Performance profiling with ghc-events-analyze

Wed, 12 Feb 2014 20:25:18 GMT, by edsko, duncan.
Filed under coding, well-typed.

ghc-events-analyze is a new simple Haskell profiling tool that uses GHC's eventlog system. It helps with some profiling use cases that are not covered by the existing GHC profiling modes or tools. It has two major features:

It is very useful for profiling code when ghc's normal profiling mode is not available, or when using profiling mode would perturb the code too much. It is also useful when you want time-profiling information with a breakdown over time rather than totals for the whole run.

We developed the tool at Well-Typed while working on client projects where we had profiling needs that were not covered by the existing tools. We are releasing the tool in the hope that it will be useful to others.

Motivating Example

Suppose we want to understand the runtime performance of the following simple multi-threaded application:

import Control.Concurrent (threadDelay)
import Control.Concurrent.Async (async, wait)

-- Intentionally slow fib
fib :: Integer -> Integer
fib 0 = 1
fib 1 = 1
fib n = fib (n - 1) + fib (n - 2)

printFib :: Integer -> IO ()
printFib n = print (fib n)

blips :: IO ()
blips = do
  putStrLn "BLIP"
  threadDelay 5000000
  putStrLn "BLIP"

main :: IO ()
main = do
  a1 <- async $ mapM_ printFib [30, 32 .. 38]
  a2 <- async $ mapM_ printFib [31, 33 .. 39]
  threadDelay 5000000
  a3 <- async $ blips
  mapM_ wait [a1, a2, a3]

We can compile this application and ask it to produce an eventlog:

ghc ex0 -eventlog
./ex0 +RTS -l

But when we open this eventlog in ThreadScope the result is not particularly enlightening:

Example 0 with ThreadScope

The program was compiled without the -threaded flag, forcing all work to run on a single HEC (Haskell Execution Context — roughly, a CPU core). This makes it impossible to see the distribution of workload across the various application threads. This will be true whenever multiple threads are executed by a single HEC (i.e., almost always). Of course ThreadScope is really designed for looking at parallel programs, and that's not what we've got here. Here we're trying to understand the behaviour of a simple concurrent program.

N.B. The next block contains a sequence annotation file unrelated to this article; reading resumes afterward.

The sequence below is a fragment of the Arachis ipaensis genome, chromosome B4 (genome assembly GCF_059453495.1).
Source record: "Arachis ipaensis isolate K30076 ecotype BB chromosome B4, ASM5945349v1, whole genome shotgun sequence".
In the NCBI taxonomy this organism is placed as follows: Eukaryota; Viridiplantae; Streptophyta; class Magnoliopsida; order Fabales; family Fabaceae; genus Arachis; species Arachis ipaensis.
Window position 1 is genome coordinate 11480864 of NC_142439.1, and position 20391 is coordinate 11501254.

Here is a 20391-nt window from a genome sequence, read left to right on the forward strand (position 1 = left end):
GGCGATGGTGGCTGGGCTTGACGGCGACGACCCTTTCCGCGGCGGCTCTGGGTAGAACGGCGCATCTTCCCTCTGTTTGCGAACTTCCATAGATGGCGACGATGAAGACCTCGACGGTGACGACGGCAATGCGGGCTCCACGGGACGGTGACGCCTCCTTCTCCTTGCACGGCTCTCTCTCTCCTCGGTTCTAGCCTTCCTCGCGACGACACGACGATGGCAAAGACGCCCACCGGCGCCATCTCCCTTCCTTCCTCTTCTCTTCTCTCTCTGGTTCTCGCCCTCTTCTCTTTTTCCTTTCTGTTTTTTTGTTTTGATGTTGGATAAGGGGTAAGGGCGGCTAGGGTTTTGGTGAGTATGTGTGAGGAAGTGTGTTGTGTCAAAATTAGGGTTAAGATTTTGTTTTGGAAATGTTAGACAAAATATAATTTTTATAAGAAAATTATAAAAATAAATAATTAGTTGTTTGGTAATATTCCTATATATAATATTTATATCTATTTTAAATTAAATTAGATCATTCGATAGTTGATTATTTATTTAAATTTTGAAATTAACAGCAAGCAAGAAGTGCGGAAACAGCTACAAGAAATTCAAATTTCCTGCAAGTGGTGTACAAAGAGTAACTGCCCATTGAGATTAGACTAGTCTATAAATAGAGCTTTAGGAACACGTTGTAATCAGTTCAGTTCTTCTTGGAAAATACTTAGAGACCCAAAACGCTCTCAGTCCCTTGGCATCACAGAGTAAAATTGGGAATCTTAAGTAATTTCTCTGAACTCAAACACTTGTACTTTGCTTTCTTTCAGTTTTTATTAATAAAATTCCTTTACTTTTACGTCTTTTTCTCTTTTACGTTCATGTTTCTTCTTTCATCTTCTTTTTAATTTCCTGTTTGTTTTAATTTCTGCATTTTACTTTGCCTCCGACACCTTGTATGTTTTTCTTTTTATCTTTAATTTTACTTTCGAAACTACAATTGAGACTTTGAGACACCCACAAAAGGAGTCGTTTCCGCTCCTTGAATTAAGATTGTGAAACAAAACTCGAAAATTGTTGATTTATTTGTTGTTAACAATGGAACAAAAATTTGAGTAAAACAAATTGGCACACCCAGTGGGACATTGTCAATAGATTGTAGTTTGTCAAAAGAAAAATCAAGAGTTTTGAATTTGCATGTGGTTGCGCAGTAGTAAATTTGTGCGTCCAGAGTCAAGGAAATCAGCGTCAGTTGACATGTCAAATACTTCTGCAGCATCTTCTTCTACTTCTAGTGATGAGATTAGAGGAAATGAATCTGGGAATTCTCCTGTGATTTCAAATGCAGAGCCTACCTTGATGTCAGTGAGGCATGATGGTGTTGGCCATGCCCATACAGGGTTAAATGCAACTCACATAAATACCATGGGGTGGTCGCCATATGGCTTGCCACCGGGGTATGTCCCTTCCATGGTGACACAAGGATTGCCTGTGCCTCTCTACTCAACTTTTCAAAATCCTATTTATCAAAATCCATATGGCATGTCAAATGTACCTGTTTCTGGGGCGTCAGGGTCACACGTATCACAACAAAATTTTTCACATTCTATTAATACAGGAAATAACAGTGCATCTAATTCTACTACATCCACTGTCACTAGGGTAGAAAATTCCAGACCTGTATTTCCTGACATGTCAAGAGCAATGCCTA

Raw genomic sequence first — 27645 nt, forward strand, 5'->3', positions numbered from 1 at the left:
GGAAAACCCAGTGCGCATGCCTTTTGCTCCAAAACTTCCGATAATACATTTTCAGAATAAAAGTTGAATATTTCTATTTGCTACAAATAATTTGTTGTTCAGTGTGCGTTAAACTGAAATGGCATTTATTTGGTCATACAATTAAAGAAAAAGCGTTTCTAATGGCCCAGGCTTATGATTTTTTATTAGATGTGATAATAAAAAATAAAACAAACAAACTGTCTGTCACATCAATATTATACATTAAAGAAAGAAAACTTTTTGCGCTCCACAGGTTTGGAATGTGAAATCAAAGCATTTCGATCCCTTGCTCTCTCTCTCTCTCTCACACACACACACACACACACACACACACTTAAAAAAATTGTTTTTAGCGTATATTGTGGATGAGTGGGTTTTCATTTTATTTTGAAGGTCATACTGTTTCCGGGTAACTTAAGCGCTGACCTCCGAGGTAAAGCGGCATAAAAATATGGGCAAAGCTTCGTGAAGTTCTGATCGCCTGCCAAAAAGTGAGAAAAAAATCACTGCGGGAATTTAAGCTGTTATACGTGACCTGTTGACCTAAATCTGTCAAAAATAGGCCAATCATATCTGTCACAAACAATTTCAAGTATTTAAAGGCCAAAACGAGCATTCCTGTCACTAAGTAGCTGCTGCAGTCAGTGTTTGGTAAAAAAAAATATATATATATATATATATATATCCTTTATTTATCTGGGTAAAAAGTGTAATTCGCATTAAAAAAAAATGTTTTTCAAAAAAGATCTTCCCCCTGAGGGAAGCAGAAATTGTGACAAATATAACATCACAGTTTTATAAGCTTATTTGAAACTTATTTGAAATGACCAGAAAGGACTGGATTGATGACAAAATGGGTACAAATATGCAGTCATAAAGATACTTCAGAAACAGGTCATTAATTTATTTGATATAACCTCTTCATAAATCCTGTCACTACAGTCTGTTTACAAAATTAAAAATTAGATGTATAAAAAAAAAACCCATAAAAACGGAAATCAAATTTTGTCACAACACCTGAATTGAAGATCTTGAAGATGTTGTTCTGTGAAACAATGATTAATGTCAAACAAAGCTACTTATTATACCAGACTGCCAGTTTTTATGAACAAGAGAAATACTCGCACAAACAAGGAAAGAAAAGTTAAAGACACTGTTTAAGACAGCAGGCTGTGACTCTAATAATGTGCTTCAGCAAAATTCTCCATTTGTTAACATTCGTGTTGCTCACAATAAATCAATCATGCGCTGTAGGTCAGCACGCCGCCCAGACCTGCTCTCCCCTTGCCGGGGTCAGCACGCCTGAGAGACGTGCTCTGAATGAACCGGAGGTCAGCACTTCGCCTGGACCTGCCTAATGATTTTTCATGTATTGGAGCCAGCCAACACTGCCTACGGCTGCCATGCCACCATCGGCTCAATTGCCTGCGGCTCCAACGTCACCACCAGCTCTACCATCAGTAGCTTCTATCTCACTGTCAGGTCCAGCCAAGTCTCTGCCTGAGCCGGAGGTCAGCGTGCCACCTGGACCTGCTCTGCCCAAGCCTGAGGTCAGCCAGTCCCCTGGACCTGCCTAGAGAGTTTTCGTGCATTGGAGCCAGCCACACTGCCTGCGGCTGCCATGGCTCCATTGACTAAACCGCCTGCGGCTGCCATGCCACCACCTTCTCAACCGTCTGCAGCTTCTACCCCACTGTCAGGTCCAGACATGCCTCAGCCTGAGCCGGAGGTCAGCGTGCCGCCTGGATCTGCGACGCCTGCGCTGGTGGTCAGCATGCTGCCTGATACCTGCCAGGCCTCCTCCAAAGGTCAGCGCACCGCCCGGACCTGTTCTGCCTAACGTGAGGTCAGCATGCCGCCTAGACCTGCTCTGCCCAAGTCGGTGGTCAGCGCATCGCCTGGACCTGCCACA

If we run the same eventlog through ghc-events-analyze instead we get

Example 0 with ghc-events-analyze, no instrumentation

Some points to note:

Instrumentation

If we instrument our code, we can improve this diagram in a number of ways. We can use labelThread from GHC.Conc to give our threads names, so that it becomes easier to see what's what.

Moreover, ghc-events-analyze lets us give labels to periods of time during execution which we can then visualise or get statistics on. To label a period of time we use the event tracing functions from Debug.Trace. We mark the start of a period with

traceEventIO "START <eventName>"

and the end with

traceEventIO "STOP <eventName>"

Use traceEventIO if you are in an IO context, while in a pure context you can use traceEvent.

Note that these labelled time periods are completely independent of threads; they can overlap each other, span multiple threads, etc. Here's our example application again, but with some instrumentation added:

import Control.Concurrent (myThreadId, threadDelay)
import Control.Concurrent.Async (Async, async, wait)
import Control.Exception (bracket_)
import Debug.Trace (traceEventIO)
import GHC.Conc (labelThread)

event :: String -> IO a -> IO a
event label =
  bracket_ (traceEventIO $ "START " ++ label)
           (traceEventIO $ "STOP "  ++ label)

async' :: String -> IO a -> IO (Async a)
async' label act = async $ do
  tid <- myThreadId
  labelThread tid label
  act

-- Intentionally slow fib
fib :: Integer -> Integer
fib 0 = 1
fib 1 = 1
fib n = fib (n - 1) + fib (n - 2)

printFib :: Integer -> IO ()
printFib n = event ("fib" ++ show n) $ print (fib n)

blips :: IO ()
blips = do
  putStrLn "BLIP"
  threadDelay 5000000
  putStrLn "BLIP"

main :: IO ()
main = do
  a1 <- async' "evens" $ mapM_ printFib [30, 32 .. 38]
  a2 <- async' "odds"  $ mapM_ printFib [31, 33 .. 39]
  threadDelay 5000000
  a3 <- async' "blips"  $ blips
  mapM_ wait [a1, a2, a3]

Running ghc-events-analyze over the eventlog generated by this code yields

Example 1 with ghc-events-analyze with instrumentation, not threaded

If we run the same code using the threaded runtime (but still on a single core), we get

Example 1 with ghc-events-analyze with instrumentation, one core

and if we run it on two cores

Example 1 with ghc-events-analyze with instrumentation, two cores

We can see that the evens and odds threads are now in fact running in parallel, and that the computation of fib 38 is finished well before the computation of fib 39.

Totals